Statute for Probating a Michigan Will

The Michigan probate process and requirements are set forth in the estates and protected individuals code, article 3, probate of wills and administration.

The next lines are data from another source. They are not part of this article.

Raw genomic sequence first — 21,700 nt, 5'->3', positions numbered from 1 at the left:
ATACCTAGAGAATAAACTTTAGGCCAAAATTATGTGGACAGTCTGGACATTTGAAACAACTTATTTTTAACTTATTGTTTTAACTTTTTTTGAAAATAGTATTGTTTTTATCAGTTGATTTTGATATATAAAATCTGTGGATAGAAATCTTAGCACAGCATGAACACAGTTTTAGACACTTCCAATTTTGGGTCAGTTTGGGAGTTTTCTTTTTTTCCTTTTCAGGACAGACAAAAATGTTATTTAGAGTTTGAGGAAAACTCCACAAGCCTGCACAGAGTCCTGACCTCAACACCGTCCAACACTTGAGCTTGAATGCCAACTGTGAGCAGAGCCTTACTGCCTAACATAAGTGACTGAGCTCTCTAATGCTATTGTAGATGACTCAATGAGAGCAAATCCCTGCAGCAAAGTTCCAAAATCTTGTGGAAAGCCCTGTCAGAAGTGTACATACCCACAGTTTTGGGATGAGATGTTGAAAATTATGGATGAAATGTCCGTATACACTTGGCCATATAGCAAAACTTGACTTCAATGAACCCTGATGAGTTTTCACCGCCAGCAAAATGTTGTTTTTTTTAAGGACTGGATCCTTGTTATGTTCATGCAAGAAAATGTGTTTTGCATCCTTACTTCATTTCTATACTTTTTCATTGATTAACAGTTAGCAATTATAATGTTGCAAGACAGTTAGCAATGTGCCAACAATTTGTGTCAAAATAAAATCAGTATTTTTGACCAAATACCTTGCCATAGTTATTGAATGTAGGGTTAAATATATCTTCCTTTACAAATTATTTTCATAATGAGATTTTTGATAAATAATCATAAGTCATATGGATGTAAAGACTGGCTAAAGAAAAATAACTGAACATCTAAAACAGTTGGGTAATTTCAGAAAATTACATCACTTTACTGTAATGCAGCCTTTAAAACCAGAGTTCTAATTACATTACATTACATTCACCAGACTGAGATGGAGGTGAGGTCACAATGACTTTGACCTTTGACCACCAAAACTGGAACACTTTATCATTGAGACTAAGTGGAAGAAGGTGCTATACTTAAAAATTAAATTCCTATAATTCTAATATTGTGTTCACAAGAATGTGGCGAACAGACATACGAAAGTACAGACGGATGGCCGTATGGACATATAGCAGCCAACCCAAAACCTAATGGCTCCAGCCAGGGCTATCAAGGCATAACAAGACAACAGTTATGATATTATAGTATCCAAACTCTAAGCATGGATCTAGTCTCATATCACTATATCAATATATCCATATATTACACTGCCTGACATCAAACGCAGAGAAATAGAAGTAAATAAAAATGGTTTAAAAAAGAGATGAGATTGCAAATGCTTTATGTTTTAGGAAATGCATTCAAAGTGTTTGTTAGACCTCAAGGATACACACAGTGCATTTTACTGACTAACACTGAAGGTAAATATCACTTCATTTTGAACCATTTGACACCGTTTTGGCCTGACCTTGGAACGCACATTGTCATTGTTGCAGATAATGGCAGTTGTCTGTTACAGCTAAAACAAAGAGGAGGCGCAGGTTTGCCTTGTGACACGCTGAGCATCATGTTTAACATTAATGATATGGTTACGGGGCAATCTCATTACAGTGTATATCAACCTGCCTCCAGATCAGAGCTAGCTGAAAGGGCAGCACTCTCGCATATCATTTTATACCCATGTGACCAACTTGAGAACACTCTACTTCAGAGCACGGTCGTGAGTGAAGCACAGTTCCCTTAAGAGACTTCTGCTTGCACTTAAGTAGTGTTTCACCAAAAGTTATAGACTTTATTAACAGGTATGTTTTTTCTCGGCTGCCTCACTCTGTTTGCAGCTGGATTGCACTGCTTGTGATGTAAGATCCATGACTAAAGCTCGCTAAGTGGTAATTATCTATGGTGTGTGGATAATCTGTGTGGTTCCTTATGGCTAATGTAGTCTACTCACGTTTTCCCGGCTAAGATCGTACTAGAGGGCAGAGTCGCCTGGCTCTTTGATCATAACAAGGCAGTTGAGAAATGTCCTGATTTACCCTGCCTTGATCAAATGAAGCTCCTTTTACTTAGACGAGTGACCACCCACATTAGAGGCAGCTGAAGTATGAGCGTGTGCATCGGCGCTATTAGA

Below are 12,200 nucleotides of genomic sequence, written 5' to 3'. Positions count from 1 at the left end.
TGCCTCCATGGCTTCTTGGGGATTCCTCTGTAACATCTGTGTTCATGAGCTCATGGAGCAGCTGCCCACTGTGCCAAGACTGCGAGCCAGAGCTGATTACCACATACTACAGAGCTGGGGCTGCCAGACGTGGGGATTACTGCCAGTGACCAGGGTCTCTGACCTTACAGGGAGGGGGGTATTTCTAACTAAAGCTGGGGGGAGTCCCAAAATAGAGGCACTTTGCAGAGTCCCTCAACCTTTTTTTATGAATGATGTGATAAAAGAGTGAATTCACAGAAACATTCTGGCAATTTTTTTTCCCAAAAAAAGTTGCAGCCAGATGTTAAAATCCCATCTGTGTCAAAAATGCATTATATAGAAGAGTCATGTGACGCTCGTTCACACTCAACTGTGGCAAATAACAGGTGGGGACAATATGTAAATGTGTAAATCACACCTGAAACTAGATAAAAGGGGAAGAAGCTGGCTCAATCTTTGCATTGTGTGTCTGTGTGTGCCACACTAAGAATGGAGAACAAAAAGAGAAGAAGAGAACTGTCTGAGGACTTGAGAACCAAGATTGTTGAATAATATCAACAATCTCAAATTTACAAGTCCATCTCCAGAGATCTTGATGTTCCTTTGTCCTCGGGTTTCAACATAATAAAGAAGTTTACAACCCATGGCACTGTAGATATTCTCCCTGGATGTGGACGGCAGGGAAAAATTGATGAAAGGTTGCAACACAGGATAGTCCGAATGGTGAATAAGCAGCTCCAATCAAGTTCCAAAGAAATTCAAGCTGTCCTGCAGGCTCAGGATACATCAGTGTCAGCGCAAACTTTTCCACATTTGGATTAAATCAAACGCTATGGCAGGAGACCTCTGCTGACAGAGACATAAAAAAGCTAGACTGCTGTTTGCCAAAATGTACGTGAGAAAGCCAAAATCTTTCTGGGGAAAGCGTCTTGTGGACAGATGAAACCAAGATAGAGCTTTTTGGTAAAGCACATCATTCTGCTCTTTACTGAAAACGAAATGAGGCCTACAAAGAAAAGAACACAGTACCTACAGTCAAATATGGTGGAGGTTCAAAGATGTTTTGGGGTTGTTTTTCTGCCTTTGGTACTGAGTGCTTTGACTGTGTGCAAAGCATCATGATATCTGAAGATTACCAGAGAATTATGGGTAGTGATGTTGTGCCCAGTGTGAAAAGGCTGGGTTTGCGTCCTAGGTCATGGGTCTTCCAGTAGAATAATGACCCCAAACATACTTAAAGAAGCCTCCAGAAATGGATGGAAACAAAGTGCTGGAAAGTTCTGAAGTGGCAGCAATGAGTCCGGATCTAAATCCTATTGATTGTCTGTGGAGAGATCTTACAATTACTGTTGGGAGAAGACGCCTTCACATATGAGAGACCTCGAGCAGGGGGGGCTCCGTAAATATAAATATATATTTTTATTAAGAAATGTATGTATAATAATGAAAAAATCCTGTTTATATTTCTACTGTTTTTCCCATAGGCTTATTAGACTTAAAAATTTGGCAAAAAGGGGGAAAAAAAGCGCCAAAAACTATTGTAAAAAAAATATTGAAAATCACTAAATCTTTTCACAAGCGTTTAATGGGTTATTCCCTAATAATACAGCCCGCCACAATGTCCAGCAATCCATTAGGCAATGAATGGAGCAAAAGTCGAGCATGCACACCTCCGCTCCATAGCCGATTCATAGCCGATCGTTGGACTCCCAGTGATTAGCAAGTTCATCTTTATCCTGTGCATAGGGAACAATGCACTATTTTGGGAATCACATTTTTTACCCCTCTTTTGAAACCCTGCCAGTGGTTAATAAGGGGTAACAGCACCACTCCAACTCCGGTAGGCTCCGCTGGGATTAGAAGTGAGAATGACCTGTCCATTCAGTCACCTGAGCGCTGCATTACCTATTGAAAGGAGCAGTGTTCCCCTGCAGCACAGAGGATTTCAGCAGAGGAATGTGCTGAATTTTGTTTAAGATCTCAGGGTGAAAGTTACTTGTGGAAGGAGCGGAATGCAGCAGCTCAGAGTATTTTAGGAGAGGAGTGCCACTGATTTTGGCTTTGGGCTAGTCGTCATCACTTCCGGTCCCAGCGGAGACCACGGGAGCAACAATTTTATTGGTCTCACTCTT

Here are select provisions for your reference: 700.3201 Venue for first and subsequent estate proceedings; location of property. (1) Venue for the first informal or formal testacy or appointment proceeding after a decedent’s death is 1 of the following: (a) The county where the decedent was domiciled at the time of death. (b) If the decedent was not domiciled in this state, in a county where property of the decedent was located at the time of death. (2) Venue for a subsequent proceeding that is within the court’s exclusive jurisdiction is in the place where the initial proceeding occurred, unless the initial proceeding has been transferred as provided in subsection (3), in section 856 of the revised judicature act of 1961, MCL 600.856, or by supreme court rule. (3) If the first proceeding described in subsection (1) was informal, on application of an interested person and after notice to the proponent in the first proceeding, the court, upon finding that venue is elsewhere, may transfer the proceeding and the file to the other court. (4) On motion by a party or on the court’s own initiative, a proceeding’s venue may be changed to another county by court order for the convenience of the parties and witnesses, for the attorneys’ convenience, or if an impartial trial cannot be had in the county where the action is pending. (5) For the purpose of aiding determinations concerning location of property that may be relevant in cases involving nondomiciliaries, other than a debt evidenced by investment or commercial paper or other instrument in favor of a nondomiciliary, a debt is located where the debtor resides or, if the debtor is a person other than an individual, at the place where the debtor has its principal office. Commercial paper, investment paper, and other instruments are located where the instrument is. An interest in property held in trust is located where the trustee may be sued. 700.3303 Informal probate; proof and findings required. (1) In an informal proceeding for original probate of a will, the register shall determine whether all of the following are true: (a) The application is complete. (b) The applicant has made oath or affirmation that the statements contained in the application are true to the best of the applicant’s knowledge and belief. (c) The applicant appears from the application to be an interested person. (d) On the basis of the statements in the application, venue is proper. (e) An original, properly executed, and apparently unrevoked will is in the register’s possession. (f) That the application is not within section 3304. (2) The register shall deny the application if the application indicates that a personal representative has been appointed in another county of this state or, except as provided in subsection (4), if it appears that this or another will of the decedent has been the subject of a previous probate order. (3) A will that appears to have the required signatures and that contains an attestation clause showing that requirements of execution under section 2502 or 2506 have been met shall be probated without further proof. In other cases, the register may assume execution if the will appears to have been properly executed, or the register may accept a sworn statement of a person having knowledge of the circumstances of execution, whether or not the person was a witness to the will. (4) Informal probate of a will that was previously probated elsewhere may be granted at any time upon written application by an interested person, together with deposit of an authenticated copy of the will and of the statement probating it from the office or court where the will was first probated. (5) A will from a place that does not provide for probate of a will after death and that is not eligible for probate under subsection (1) may be probated in this state upon receipt by the register of a properly authenticated copy of the will and a properly authenticated certificate of its legal custodian that the copy filed is a true copy and that the will has become operative under the law of the other place.

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